14 tracks of MOPS antidote

Just in case you were wondering what the final MOPS Antidote playlist turned out to be, here they are, in order, with comments:

1. "I See a Darkness," by Will Oldham, covered by Johnny Cash on American III. I love everything about this song. I love the title, and I love the content of the lyrics: sure, let's go ahead and laugh and be happy, but let's not forget that darkness is always there, waiting for us to fall into its clutches.

2. "Hurt," by Trent Reznor, covered by Mr. Cash on American IV. What was it with Cash? He just had this amazing ability to take songs that are iconic for their original performers and completely own them, and I think his cover of "Hurt" may have been the pinnacle of such works (although his cover of "Personal Jesus," which I love but didn't find appropriate for this playlist, is also an incredible example of the transformative power of Cash). Anyway, again, great content: I'm broken. Don't you forget it.

3. "I Let Love In," by Nick Cave and the Bad Seeds. "Despair and deception,/ Love's ugly little twins,/ Came knocking on my door,/ And I let them in./ Darling, you're the punishment for all my former sins./ I let love in, I let love in." Ouch. Also, really wonderful opening guitar.

4. "The Mercy Seat," by Nick Cave and the Bad Seeds. Ooof. What an amazing and tightly packed contemplation of the intersection of grace and judgment, self-delusion and repentance. (Cash covered this one, too, but I have ever so slight a preference for the Cave version.)

5. "Red Right Hand" by Nick Cave and the Bad Seeds. Think apocalyptic western-- if John Ford were a poet and wrote the Book of Revelation, chapter 13 would be this song. And yet it's so groovy and whimsical; it makes me want to twitch my head robotically, if you know what I mean.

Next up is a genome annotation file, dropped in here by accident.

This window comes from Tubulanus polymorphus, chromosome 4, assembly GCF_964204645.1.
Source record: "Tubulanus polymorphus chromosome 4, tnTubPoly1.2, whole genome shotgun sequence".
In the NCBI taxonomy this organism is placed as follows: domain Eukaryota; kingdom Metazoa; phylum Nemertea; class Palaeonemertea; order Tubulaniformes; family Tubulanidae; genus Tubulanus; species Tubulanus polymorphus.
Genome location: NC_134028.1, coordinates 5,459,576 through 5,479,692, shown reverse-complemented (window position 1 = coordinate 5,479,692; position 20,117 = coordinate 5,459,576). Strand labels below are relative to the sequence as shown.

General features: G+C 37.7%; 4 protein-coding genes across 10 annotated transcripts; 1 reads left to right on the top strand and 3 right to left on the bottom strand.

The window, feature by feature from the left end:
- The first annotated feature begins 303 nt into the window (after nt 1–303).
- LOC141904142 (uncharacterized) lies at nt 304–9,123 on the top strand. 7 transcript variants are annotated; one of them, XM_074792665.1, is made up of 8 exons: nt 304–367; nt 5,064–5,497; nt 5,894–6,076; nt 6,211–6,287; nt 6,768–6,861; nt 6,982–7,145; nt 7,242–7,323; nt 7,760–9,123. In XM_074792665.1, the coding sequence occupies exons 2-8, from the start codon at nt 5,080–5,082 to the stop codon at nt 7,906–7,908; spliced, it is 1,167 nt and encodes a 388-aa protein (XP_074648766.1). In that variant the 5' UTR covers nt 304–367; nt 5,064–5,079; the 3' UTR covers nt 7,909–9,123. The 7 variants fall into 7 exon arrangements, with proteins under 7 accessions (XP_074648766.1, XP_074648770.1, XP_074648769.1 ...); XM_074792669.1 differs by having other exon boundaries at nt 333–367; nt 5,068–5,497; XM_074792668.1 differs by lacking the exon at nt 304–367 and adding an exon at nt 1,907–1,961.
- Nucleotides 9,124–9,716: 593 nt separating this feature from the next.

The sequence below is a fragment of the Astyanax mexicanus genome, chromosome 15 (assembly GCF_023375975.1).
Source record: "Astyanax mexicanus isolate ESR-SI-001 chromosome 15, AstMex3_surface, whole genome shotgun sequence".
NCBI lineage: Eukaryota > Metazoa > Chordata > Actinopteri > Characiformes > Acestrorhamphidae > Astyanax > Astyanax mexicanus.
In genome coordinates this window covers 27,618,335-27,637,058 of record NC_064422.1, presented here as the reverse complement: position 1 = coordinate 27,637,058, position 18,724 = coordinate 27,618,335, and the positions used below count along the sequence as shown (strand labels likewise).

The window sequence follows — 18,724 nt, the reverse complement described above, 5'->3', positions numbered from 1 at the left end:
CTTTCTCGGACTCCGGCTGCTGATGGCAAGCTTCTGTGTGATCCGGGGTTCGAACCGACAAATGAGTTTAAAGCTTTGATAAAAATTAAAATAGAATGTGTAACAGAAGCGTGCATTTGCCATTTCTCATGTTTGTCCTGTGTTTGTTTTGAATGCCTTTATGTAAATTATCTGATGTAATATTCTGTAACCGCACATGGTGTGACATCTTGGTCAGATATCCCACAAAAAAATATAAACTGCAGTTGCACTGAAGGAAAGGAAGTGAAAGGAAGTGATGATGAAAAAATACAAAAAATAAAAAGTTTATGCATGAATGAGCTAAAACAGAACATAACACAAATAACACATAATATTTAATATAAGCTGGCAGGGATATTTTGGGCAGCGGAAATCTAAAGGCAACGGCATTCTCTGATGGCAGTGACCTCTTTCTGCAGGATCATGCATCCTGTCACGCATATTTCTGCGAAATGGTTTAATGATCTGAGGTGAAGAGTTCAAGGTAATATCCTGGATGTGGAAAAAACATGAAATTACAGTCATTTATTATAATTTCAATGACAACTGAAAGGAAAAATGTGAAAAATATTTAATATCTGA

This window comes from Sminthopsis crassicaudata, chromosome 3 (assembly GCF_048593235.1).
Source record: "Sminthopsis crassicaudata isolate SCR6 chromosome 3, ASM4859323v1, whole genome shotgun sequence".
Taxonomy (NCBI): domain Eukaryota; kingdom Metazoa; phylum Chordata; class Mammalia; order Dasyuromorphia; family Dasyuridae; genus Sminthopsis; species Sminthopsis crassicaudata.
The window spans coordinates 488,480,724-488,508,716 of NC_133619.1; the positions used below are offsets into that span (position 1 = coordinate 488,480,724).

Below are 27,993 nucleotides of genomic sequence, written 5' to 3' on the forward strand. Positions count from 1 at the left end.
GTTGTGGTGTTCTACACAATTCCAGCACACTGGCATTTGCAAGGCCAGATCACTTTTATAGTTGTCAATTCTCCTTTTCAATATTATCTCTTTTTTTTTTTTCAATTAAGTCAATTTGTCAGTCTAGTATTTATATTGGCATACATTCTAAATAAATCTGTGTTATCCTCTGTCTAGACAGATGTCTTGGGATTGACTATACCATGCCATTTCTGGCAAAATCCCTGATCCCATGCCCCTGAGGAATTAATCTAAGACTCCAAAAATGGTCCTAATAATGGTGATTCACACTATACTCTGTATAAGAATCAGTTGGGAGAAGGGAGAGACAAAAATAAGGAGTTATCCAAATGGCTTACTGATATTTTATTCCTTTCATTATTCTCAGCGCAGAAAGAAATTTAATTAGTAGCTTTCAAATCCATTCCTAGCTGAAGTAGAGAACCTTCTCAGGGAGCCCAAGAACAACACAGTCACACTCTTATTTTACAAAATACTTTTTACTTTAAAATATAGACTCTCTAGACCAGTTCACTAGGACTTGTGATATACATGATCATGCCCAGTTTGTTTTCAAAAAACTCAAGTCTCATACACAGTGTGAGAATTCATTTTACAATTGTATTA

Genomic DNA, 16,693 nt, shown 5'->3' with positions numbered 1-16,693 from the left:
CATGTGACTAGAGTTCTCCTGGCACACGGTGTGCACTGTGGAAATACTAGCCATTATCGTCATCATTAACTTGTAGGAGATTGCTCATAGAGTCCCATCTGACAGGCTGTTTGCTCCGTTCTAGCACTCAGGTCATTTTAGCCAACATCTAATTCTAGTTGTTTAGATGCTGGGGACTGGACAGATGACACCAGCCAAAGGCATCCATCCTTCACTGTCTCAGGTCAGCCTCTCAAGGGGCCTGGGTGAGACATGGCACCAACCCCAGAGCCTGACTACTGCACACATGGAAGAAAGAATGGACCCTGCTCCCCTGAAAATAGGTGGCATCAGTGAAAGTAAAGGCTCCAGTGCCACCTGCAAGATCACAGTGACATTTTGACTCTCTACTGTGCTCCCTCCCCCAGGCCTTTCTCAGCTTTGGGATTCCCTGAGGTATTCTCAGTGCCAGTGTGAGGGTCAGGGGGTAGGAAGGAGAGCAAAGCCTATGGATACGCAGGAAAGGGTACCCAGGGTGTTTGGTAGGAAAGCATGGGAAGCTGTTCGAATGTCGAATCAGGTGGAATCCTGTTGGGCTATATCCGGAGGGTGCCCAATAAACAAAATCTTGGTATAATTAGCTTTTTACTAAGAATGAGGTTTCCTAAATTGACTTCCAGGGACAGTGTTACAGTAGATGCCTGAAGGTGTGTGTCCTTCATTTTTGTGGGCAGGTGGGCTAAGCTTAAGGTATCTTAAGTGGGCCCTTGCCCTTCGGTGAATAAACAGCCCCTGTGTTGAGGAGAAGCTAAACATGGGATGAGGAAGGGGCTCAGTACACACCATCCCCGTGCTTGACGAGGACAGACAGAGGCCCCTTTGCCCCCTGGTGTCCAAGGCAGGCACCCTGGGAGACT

6. "Past the Mission" by Tori Amos. Nobody does violated rage like Tori Amos. This is one of the best murder ballads I know.

7. "New Age," by the Velvet Underground, covered by Tori Amos on Strange Little Girls. For sheer, heroin-tracked, lipstick-smeared dissipation and depravity, you just don't get any better than this one.

8. "Out of Touch," by Lucinda Williams. And now for shift in tone. There's a sense of loneliness and isolation in this song, but not hopelessness. Just...fatigue at having to deal with it all. Gorgeous song-- the kind that's most appropriate played in the car as you drive down a dark country toad on a humid summer night, alone and melancholy, cigarette hanging out the window.

9. "Not a Drop of Rain," by Robert Earl Keene. If there's anything at which Texas singer-songwriters excel, it's songs of regret and loss. This is a particular favorite of mine-- understated. Nice.

10. "Horseshoe Lounge," by Slaid Cleaves. Another Texan, more regret and loss. There are worse regrets to have than lost opportunities, but few harder to release. Again, nothing overdone, just pure country heartache.

11. "Comfort" by Matthew Ryan. I love this man's voice. Think Bob Dylan, but less nasal. And this song really shows it off-- so bitter. Mmmmm, bitterness.

12. "The Golden Age" by Beck. More isolation; another song best accomapnied by a cigarette and an open car window. I'm not a terribly ardent Beck fan, usually, but Sea Change just blew me away.

13. "Left Behind," by Bedhead. Bedhead does here what few artists are able to do: wrench tears from me. This song manages to make quite vivid the loneliness at the point of death without wallowing in self-pity. Plus it just rocks in that dreamy, tons of reverb and layered guitar way that I like.

14. "With the World Behind," by Lift to Experience, may they return someday in glorious resurrection. The song itself is lovely, and Josh Pearson's voice pierces the heart. As an aside, if you are unfamiliar with Lift or Josh, you are missing something truly incredible. Josh is the best live performer I have ever seen, period. He is also somewhat of a cult figure in the indie music world. The last rumour I heard was that he was still hiding out in central Texas somewhere, although I've heard he occasionally surfaces in Austin. So, if you happen to be in Austin and see a skeletal figure with a battered cowboy hat, a patriarchal beard, and haunted blue eyes...see if he happens to be singing somewhere. You will not be disappointed.

2 comments:

quarto said...

Lift to Experience. Check. Will look them up.

El Miguel said...

Say, that's a good soundin' disk. I've never gotten LtE though. I haven't heard much, but what I've heard I thought was pretty underwhelming. I know that's blasphemy in some quarters. It's a shame Bedhead broke up. They never really got the respect they deserved. I saw them open for Fugazi at the Bomb Factory in Dallas in the early 90's, and they were amazing. Still, I'm a little disappointed that none of my music made your list :)